Thursday, July 06, 2006

Corporate University model is dying

I recently signed up for the LearningLight newsletter.  My first email came with a link to the Enterprise Learning 2006 report published by Bersin And Associates.  Here is a goldmine of data to support anyone out there trying to get traction with Learning2.0, or Enterprise2.0
Page 6 (and 18-20) gives us...
"As we have described in our recent member Webinars, we believe that the Corporate University model is dying. This model, which is patterned after the traditional university, is being replaced by a new model, which we call the Learning Services Organization."
I would tend to agree.  While our organization has the title of Intel University, we do not function like a "traditional university".  So the name remains but the work we do is changing significantly in the direction of Learning services displayed in the slide.

The report offers this prediction about performance management:
"Prediction: In 2006, many learning organizations will start to work with HR on the implementation and integration of online performance management. The biggest challenge will be identification of critical skills and competencies and mapping the organization’s learning offerings to goals, performance plans, and online development plans."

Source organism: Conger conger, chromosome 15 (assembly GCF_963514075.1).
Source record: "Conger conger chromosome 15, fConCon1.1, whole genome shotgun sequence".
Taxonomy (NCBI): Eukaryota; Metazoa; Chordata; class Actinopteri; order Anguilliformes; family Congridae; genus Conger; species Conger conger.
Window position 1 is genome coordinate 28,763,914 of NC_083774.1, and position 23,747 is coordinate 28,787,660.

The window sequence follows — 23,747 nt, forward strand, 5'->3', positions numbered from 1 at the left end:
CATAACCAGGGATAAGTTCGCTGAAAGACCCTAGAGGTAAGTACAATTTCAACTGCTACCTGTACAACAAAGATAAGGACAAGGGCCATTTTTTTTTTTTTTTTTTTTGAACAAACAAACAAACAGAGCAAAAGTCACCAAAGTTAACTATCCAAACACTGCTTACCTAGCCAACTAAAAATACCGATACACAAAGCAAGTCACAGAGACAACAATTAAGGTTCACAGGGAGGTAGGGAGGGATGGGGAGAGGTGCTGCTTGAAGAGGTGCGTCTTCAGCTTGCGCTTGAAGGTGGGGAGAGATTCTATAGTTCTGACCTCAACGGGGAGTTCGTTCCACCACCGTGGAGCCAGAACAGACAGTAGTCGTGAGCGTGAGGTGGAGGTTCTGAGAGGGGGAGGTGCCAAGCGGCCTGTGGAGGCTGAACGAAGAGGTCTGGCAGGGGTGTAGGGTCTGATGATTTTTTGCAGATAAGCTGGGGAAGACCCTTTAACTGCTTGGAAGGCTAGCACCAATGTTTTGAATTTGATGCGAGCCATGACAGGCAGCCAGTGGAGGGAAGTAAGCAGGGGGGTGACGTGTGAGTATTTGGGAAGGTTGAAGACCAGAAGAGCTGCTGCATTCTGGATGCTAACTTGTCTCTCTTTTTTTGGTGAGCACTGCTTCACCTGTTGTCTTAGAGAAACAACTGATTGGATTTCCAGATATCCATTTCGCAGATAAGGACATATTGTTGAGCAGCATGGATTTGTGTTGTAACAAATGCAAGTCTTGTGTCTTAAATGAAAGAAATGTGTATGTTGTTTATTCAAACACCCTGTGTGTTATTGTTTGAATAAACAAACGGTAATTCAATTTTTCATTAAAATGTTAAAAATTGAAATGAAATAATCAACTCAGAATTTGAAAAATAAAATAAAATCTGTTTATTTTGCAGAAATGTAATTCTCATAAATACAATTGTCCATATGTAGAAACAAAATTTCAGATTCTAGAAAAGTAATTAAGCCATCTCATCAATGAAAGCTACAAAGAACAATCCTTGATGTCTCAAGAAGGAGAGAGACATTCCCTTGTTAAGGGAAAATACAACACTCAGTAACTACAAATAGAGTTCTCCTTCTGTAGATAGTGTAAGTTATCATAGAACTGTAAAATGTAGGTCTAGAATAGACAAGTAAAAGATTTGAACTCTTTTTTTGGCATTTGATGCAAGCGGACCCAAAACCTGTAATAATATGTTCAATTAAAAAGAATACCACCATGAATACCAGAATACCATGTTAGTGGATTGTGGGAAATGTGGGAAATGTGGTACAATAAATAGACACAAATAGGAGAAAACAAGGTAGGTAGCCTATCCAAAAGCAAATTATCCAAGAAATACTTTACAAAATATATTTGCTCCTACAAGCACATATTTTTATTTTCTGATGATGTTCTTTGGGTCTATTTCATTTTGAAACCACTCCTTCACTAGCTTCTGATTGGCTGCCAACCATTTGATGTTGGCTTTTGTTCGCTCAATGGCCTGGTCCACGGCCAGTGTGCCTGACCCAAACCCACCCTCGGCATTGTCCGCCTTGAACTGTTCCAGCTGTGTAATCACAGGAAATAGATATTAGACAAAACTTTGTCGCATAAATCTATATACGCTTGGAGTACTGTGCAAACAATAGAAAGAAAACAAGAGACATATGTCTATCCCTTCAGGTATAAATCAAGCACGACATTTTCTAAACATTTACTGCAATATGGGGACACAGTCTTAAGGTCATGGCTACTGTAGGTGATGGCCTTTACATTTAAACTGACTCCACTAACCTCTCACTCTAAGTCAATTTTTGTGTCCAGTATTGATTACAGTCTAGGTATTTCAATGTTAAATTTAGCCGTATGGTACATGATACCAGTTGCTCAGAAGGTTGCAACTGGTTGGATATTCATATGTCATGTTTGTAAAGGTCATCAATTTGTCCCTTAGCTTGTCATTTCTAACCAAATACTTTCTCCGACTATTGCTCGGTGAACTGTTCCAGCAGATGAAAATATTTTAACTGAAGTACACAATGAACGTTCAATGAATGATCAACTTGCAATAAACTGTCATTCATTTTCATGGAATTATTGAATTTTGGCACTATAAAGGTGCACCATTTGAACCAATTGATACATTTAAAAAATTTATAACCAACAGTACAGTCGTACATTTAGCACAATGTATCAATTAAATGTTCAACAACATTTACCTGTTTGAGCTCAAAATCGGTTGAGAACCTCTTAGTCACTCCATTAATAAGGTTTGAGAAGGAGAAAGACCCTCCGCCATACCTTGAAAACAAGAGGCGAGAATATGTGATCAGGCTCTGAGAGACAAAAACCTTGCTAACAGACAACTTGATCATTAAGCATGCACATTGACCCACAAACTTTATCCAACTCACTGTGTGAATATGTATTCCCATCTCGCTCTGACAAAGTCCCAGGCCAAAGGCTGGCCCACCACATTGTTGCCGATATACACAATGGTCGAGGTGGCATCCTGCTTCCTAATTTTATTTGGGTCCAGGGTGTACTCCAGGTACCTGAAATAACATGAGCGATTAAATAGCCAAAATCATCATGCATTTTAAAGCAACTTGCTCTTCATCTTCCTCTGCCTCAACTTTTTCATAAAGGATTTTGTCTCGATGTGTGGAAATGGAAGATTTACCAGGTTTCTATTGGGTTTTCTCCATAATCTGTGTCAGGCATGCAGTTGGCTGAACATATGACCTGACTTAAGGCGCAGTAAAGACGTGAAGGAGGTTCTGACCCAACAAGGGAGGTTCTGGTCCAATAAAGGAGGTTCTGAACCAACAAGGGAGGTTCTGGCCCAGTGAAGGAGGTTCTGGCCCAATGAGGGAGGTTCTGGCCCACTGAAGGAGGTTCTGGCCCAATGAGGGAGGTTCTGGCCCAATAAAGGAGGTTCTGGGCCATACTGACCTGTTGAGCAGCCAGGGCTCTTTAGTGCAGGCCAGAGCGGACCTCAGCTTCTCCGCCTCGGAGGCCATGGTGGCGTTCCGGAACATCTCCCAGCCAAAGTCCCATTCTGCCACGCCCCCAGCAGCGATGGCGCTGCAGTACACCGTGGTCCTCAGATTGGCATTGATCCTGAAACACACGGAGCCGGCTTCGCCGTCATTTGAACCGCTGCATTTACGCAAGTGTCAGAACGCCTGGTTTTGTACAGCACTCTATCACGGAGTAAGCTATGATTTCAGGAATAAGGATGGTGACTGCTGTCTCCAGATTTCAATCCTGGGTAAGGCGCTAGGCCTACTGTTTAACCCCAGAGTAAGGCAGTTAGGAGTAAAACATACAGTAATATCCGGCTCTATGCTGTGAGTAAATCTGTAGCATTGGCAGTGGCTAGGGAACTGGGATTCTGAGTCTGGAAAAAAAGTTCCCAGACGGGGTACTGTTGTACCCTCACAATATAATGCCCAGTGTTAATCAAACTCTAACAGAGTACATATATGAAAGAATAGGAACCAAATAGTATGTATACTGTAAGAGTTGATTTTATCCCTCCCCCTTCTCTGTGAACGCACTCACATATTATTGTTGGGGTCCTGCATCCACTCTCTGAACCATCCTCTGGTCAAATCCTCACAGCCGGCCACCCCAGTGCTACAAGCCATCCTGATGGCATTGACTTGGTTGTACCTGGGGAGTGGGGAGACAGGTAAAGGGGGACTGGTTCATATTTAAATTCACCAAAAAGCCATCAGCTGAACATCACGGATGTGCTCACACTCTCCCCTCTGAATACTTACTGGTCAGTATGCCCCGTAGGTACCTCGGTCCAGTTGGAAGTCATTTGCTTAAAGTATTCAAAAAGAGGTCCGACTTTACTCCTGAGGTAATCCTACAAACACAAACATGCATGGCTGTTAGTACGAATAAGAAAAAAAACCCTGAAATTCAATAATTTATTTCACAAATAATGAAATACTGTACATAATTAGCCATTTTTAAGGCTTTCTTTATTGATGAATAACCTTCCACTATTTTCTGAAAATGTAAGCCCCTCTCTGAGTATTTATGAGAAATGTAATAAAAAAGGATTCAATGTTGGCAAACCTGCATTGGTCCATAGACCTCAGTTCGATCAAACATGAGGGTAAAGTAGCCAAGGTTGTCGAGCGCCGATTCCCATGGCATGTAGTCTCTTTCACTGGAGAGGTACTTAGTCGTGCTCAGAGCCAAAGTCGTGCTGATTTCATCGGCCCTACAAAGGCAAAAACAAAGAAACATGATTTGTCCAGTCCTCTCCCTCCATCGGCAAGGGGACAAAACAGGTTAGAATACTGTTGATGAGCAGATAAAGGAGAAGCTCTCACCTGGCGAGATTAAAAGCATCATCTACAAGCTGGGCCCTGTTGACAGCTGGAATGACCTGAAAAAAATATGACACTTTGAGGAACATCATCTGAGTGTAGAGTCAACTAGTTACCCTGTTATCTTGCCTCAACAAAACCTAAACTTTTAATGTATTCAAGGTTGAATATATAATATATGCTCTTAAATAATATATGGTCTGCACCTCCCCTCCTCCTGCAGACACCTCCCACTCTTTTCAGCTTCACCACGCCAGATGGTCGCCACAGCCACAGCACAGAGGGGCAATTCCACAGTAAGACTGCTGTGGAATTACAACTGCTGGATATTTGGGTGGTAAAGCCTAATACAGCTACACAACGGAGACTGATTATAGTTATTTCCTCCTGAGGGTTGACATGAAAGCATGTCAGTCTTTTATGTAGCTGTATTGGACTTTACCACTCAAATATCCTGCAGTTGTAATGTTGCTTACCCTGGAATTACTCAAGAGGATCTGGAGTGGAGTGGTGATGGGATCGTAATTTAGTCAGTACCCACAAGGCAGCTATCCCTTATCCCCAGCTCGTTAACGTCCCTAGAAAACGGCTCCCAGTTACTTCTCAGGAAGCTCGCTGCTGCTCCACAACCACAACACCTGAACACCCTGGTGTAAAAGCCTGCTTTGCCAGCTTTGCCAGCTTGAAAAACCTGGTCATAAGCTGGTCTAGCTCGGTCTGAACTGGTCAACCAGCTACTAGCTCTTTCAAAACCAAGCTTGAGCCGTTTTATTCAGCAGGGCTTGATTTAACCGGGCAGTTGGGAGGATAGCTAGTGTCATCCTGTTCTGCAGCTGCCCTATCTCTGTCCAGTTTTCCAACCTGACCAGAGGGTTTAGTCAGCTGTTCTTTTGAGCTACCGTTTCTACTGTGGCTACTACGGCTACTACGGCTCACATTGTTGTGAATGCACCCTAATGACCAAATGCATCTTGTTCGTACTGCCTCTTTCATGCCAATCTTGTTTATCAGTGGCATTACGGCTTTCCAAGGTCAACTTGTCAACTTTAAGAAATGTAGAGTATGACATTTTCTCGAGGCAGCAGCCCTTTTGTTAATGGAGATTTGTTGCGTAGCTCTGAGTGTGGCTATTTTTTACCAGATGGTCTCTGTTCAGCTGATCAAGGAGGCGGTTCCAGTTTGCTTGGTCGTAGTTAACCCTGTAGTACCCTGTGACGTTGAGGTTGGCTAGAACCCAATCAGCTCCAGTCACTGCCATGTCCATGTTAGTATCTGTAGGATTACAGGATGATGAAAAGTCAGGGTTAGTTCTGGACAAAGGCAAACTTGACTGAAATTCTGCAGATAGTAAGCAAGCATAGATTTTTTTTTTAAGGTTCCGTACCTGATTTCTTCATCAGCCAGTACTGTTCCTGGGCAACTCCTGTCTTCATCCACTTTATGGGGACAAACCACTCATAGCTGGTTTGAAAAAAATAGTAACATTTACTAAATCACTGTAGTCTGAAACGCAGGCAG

While some of the points are right on target (IMHO), the report only slightly touches on the impact of Enterprise2.0.  It shows RSS as a part of the "evolution" tree drawing, but does not comment much on the cultural change required for current employees as corporations move in this direction.  The new employees just live in the connected Myspace world; its just how they live and communicate.  But older workers have significant challenges in understanding these technologies, and understanding why anyone would ever want to open themselves up to such a global audience.  Its a no-brainer for me, but many don't see the need or the value.

1 comment:

N Kilkenny said...

Oh my gosh! I've encountered so much resistance to new technologies and their application to learning. I welcome the gradual 'dissolving' of the traditional corporate university. But I feel like we're going to hit a big wall of resistance and people who will dig into their trenches if we don't provide examples of how to make this new model of learning (which includes learning outside of traditional classroom/course-based/eLearning) and prove results. Always with the results. Any ideas?